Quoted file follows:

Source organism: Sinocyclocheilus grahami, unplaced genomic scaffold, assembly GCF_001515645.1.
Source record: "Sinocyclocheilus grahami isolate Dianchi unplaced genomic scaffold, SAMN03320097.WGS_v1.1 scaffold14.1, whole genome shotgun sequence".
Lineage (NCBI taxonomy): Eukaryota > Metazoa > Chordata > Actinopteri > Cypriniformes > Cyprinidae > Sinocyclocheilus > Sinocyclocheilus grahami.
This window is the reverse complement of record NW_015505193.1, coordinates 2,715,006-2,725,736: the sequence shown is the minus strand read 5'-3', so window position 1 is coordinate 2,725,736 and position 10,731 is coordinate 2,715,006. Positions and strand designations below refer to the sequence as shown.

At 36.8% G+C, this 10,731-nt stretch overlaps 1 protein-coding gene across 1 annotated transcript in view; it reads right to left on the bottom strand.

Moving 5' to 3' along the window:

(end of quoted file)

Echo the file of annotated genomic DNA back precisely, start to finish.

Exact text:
Source organism: Sinocyclocheilus grahami, unplaced genomic scaffold, assembly GCF_001515645.1.
Source record: "Sinocyclocheilus grahami isolate Dianchi unplaced genomic scaffold, SAMN03320097.WGS_v1.1 scaffold14.1, whole genome shotgun sequence".
Lineage (NCBI taxonomy): Eukaryota > Metazoa > Chordata > Actinopteri > Cypriniformes > Cyprinidae > Sinocyclocheilus > Sinocyclocheilus grahami.
This window is the reverse complement of record NW_015505193.1, coordinates 2,715,006-2,725,736: the sequence shown is the minus strand read 5'-3', so window position 1 is coordinate 2,725,736 and position 10,731 is coordinate 2,715,006. Positions and strand designations below refer to the sequence as shown.

At 36.8% G+C, this 10,731-nt stretch overlaps 1 protein-coding gene across 1 annotated transcript in view; it reads right to left on the bottom strand.

Moving 5' to 3' along the window: